Because he obviously has a huge impact on a large part of the (male) English-speaking population, as outlined in the article I linked, and I wanted to share my thoughts on this phenomenon. I mentioned the fact that I hadn’t listened to him as up-front information regarding my prior experience.
I’m sorry you don’t feel my comment is of value to you. I should have commented at the top level instead, I guess.
How can you have thoughts on his podcast if you haven’t listened to it?
I read an article that seemed to paint a more or less complete picture of Joe Rogan, glossed over his career, and described how it was to listen to his stuff. I don’t see why you personally have to experience something to have an opinion or thoughts about it. I mean, I have thoughts about heroin, but I’ve never tried it…
I see where you’re coming from, but the heroin analogy is weird because you can still experience it without injecting into yourself (e.g. parents/classmates/neighbors were heroin addicts, etc). I think with podcasts/movies/music/videogames/books you have to consume a significant portion of it to have an opinion.
I would take you seriously even if you only listened to 30 min of JRE. But expressing an opinion without having watched a single minute of it is basically judging a book by its cover
I got the same reaction when I said I hadn’t read anything by Jordan Peterson, weirdly enough.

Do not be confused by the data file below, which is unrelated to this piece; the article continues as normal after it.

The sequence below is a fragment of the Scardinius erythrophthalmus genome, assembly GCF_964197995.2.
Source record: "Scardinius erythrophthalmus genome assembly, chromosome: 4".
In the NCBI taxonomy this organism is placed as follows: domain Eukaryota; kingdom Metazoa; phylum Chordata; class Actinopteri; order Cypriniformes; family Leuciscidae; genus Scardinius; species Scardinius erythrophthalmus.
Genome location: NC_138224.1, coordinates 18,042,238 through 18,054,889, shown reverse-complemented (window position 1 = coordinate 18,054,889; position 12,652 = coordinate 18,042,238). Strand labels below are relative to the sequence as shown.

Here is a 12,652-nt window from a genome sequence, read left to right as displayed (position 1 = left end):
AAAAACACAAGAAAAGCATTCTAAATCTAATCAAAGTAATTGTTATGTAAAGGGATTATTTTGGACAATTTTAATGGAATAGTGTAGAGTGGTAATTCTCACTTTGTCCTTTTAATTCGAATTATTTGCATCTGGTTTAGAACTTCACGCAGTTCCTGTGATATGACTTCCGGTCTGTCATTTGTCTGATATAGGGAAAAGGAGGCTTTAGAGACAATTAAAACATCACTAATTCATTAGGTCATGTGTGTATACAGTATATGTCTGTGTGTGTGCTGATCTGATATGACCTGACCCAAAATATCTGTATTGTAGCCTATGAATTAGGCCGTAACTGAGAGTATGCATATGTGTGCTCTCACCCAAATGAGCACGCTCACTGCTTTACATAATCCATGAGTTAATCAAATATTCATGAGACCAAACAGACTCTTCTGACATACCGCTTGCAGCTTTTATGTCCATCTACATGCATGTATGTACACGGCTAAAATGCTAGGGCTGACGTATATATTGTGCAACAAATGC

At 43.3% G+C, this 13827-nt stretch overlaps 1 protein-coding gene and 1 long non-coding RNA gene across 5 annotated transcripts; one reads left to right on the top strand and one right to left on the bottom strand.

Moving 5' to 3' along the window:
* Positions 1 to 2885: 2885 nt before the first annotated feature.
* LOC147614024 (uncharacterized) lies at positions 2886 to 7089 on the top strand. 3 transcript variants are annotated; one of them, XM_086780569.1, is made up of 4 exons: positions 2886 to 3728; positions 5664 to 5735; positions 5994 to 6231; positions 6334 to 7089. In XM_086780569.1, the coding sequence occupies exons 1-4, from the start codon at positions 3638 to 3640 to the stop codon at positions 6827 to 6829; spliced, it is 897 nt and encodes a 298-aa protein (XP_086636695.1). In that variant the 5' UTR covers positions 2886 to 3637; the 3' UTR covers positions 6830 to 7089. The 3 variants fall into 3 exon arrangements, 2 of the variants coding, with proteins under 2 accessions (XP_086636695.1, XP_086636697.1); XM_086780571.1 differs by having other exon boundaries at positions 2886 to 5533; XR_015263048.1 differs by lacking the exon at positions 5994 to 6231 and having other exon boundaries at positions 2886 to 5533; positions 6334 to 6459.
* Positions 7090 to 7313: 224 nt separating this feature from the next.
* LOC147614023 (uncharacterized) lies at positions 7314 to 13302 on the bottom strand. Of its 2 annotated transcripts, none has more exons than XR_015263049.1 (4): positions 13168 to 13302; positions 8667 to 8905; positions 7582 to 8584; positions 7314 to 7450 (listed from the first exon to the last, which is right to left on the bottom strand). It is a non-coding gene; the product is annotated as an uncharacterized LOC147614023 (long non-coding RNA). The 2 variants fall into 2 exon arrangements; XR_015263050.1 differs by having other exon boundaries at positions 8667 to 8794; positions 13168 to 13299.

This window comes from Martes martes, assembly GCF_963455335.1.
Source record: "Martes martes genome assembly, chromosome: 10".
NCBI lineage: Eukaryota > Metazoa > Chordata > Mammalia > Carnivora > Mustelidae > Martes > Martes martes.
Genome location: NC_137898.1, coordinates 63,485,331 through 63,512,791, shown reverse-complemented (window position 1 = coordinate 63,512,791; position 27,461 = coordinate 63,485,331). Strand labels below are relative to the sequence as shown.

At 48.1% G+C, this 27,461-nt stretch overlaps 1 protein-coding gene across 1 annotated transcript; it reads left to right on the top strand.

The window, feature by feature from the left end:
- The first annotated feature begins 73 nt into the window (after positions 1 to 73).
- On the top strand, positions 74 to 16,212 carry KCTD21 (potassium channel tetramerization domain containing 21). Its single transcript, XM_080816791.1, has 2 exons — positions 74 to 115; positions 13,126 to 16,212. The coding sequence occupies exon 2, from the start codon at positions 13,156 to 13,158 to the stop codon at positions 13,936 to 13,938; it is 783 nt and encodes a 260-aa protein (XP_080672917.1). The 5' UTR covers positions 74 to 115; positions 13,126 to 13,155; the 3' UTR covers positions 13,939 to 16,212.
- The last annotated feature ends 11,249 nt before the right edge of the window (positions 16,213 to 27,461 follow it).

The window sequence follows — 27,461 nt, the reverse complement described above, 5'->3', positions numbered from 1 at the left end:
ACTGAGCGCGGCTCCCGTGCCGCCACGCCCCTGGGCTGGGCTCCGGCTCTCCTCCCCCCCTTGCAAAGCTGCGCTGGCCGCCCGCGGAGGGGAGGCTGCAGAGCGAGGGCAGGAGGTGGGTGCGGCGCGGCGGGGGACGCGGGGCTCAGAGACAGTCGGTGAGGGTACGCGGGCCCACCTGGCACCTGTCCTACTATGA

But I might give it a shot.
Would you recommend this episode in particular, or are there better ones? I can’t stand Elon Musk btw
I’m with you on Elon Musk, the interview he did on JRE was really bad, even Joe Rogan thought it was bad lol.
As far as recs go…
While going down the list I found one with Lex Fridman which I’m gonna listen to right now. He’s an AI podcast host who did a really good interview with George Hotz
Also this clip is hilarious: https://www.youtube.com/watch?v=wqZ1CgMOoNI
Anyway yeah. Take your pick. My top ones would probably be Laird Hamilton, John Carmack, Dan Bilzerian.
Thanks for taking the time to compile this, I appreciate it!
Yep np, lmk what you think
My criticism of that article boils down to: it’s way too meandering.
Hearing someone talk to another person about subjects you don’t normally get to read, hear or think about can be super engaging. And it’s informal… it’s not information dense (most of the time), it’s not providing a manicured experience. It’s two or three people having a low-expectation conversation, sometimes on interesting topics.
IMO good background listening. Like talk radio without the time constraint, ads, and need for mostly vanilla content, or the production of NPR.
Everyone’s not gonna like it, or even be interested in trying it out. Totally fine!
I don’t get the hype about Joe Rogan.
It’s just a bunch of long interviews with names you have heard of probably, they get to talk for over an hour in a relaxed setting with no agenda being pushed down on them / no ‘forced sell’.
Rogan doesn’t really engage much or steer the conversation in the ones I have listened to, so it’s a bit like interviewing the person yourself, vicariously?